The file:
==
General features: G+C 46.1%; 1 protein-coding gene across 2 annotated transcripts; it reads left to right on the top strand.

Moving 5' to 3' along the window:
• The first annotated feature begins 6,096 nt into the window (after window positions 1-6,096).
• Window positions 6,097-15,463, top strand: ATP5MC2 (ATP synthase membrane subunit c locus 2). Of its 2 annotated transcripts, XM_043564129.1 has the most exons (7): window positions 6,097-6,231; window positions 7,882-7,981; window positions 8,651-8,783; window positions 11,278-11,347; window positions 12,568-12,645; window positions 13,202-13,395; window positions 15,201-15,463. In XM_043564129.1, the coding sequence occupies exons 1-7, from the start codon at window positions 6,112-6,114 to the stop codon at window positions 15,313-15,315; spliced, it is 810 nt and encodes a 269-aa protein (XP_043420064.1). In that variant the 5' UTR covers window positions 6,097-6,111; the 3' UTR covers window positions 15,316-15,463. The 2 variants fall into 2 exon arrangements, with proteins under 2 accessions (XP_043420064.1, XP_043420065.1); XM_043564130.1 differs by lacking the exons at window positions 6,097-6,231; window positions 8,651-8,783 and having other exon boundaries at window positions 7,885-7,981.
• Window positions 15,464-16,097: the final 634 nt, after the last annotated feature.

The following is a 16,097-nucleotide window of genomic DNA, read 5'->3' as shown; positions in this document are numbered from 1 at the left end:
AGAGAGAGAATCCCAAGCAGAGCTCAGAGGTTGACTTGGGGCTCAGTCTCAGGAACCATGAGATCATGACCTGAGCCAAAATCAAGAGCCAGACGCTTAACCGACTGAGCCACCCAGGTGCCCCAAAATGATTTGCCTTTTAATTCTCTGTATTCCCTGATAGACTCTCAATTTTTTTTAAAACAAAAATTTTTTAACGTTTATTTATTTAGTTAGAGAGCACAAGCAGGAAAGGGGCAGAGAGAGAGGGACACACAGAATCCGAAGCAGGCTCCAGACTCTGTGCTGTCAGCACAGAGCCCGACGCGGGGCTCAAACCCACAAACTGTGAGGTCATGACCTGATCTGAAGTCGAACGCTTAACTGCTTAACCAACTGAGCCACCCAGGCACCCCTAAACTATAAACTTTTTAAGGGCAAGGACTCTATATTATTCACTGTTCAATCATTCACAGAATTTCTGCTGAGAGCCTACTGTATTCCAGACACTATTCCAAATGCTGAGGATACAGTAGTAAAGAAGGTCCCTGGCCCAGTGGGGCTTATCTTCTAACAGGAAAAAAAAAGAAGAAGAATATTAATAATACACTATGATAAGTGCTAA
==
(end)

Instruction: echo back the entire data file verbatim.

General features: G+C 46.1%; 1 protein-coding gene across 2 annotated transcripts; it reads left to right on the top strand.

Moving 5' to 3' along the window:
• The first annotated feature begins 6,096 nt into the window (after window positions 1-6,096).
• Window positions 6,097-15,463, top strand: ATP5MC2 (ATP synthase membrane subunit c locus 2). Of its 2 annotated transcripts, XM_043564129.1 has the most exons (7): window positions 6,097-6,231; window positions 7,882-7,981; window positions 8,651-8,783; window positions 11,278-11,347; window positions 12,568-12,645; window positions 13,202-13,395; window positions 15,201-15,463. In XM_043564129.1, the coding sequence occupies exons 1-7, from the start codon at window positions 6,112-6,114 to the stop codon at window positions 15,313-15,315; spliced, it is 810 nt and encodes a 269-aa protein (XP_043420064.1). In that variant the 5' UTR covers window positions 6,097-6,111; the 3' UTR covers window positions 15,316-15,463. The 2 variants fall into 2 exon arrangements, with proteins under 2 accessions (XP_043420064.1, XP_043420065.1); XM_043564130.1 differs by lacking the exons at window positions 6,097-6,231; window positions 8,651-8,783 and having other exon boundaries at window positions 7,885-7,981.
• Window positions 15,464-16,097: the final 634 nt, after the last annotated feature.

The following is a 16,097-nucleotide window of genomic DNA, read 5'->3' as shown; positions in this document are numbered from 1 at the left end:
AGAGAGAGAATCCCAAGCAGAGCTCAGAGGTTGACTTGGGGCTCAGTCTCAGGAACCATGAGATCATGACCTGAGCCAAAATCAAGAGCCAGACGCTTAACCGACTGAGCCACCCAGGTGCCCCAAAATGATTTGCCTTTTAATTCTCTGTATTCCCTGATAGACTCTCAATTTTTTTTAAAACAAAAATTTTTTAACGTTTATTTATTTAGTTAGAGAGCACAAGCAGGAAAGGGGCAGAGAGAGAGGGACACACAGAATCCGAAGCAGGCTCCAGACTCTGTGCTGTCAGCACAGAGCCCGACGCGGGGCTCAAACCCACAAACTGTGAGGTCATGACCTGATCTGAAGTCGAACGCTTAACTGCTTAACCAACTGAGCCACCCAGGCACCCCTAAACTATAAACTTTTTAAGGGCAAGGACTCTATATTATTCACTGTTCAATCATTCACAGAATTTCTGCTGAGAGCCTACTGTATTCCAGACACTATTCCAAATGCTGAGGATACAGTAGTAAAGAAGGTCCCTGGCCCAGTGGGGCTTATCTTCTAACAGGAAAAAAAAAGAAGAAGAATATTAATAATACACTATGATAAGTGCTAA